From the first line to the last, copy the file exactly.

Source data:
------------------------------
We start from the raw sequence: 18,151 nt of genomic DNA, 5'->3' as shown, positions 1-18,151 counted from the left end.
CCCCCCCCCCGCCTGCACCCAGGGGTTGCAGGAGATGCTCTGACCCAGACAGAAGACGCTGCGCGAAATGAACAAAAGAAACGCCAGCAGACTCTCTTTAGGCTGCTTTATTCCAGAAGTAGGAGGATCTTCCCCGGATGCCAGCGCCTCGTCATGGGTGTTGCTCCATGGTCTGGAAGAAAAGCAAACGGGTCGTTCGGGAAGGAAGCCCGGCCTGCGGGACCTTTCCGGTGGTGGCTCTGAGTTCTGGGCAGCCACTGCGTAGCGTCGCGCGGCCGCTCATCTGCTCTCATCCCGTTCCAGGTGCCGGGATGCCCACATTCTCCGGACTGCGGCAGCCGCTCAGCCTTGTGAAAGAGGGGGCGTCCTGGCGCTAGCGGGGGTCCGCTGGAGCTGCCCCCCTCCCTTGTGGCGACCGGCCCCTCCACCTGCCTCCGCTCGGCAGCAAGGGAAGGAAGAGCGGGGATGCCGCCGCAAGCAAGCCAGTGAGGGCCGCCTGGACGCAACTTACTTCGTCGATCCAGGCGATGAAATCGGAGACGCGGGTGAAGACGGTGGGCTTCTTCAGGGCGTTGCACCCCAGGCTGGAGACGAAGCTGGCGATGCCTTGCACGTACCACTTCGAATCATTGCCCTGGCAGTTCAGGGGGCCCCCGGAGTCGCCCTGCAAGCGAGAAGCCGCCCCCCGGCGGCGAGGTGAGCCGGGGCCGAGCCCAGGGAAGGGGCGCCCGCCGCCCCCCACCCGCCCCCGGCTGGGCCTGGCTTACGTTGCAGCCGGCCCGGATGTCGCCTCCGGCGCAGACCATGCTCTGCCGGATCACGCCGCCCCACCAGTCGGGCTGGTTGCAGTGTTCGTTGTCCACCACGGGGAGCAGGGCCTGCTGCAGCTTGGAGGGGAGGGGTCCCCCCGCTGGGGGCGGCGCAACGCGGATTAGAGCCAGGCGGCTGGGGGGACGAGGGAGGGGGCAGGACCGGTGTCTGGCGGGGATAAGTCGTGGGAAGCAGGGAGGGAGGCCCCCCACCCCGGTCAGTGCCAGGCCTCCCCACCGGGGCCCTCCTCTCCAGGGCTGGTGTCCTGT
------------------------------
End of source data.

We start from the raw sequence: 18,151 nt of genomic DNA, 5'->3' as shown, positions 1-18,151 counted from the left end.
CCCCCCCCCCGCCTGCACCCAGGGGTTGCAGGAGATGCTCTGACCCAGACAGAAGACGCTGCGCGAAATGAACAAAAGAAACGCCAGCAGACTCTCTTTAGGCTGCTTTATTCCAGAAGTAGGAGGATCTTCCCCGGATGCCAGCGCCTCGTCATGGGTGTTGCTCCATGGTCTGGAAGAAAAGCAAACGGGTCGTTCGGGAAGGAAGCCCGGCCTGCGGGACCTTTCCGGTGGTGGCTCTGAGTTCTGGGCAGCCACTGCGTAGCGTCGCGCGGCCGCTCATCTGCTCTCATCCCGTTCCAGGTGCCGGGATGCCCACATTCTCCGGACTGCGGCAGCCGCTCAGCCTTGTGAAAGAGGGGGCGTCCTGGCGCTAGCGGGGGTCCGCTGGAGCTGCCCCCCTCCCTTGTGGCGACCGGCCCCTCCACCTGCCTCCGCTCGGCAGCAAGGGAAGGAAGAGCGGGGATGCCGCCGCAAGCAAGCCAGTGAGGGCCGCCTGGACGCAACTTACTTCGTCGATCCAGGCGATGAAATCGGAGACGCGGGTGAAGACGGTGGGCTTCTTCAGGGCGTTGCACCCCAGGCTGGAGACGAAGCTGGCGATGCCTTGCACGTACCACTTCGAATCATTGCCCTGGCAGTTCAGGGGGCCCCCGGAGTCGCCCTGCAAGCGAGAAGCCGCCCCCCGGCGGCGAGGTGAGCCGGGGCCGAGCCCAGGGAAGGGGCGCCCGCCGCCCCCCACCCGCCCCCGGCTGGGCCTGGCTTACGTTGCAGCCGGCCCGGATGTCGCCTCCGGCGCAGACCATGCTCTGCCGGATCACGCCGCCCCACCAGTCGGGCTGGTTGCAGTGTTCGTTGTCCACCACGGGGAGCAGGGCCTGCTGCAGCTTGGAGGGGAGGGGTCCCCCCGCTGGGGGCGGCGCAACGCGGATTAGAGCCAGGCGGCTGGGGGGACGAGGGAGGGGGCAGGACCGGTGTCTGGCGGGGATAAGTCGTGGGAAGCAGGGAGGGAGGCCCCCCACCCCGGTCAGTGCCAGGCCTCCCCACCGGGGCCCTCCTCTCCAGGGCTGGTGTCCTGT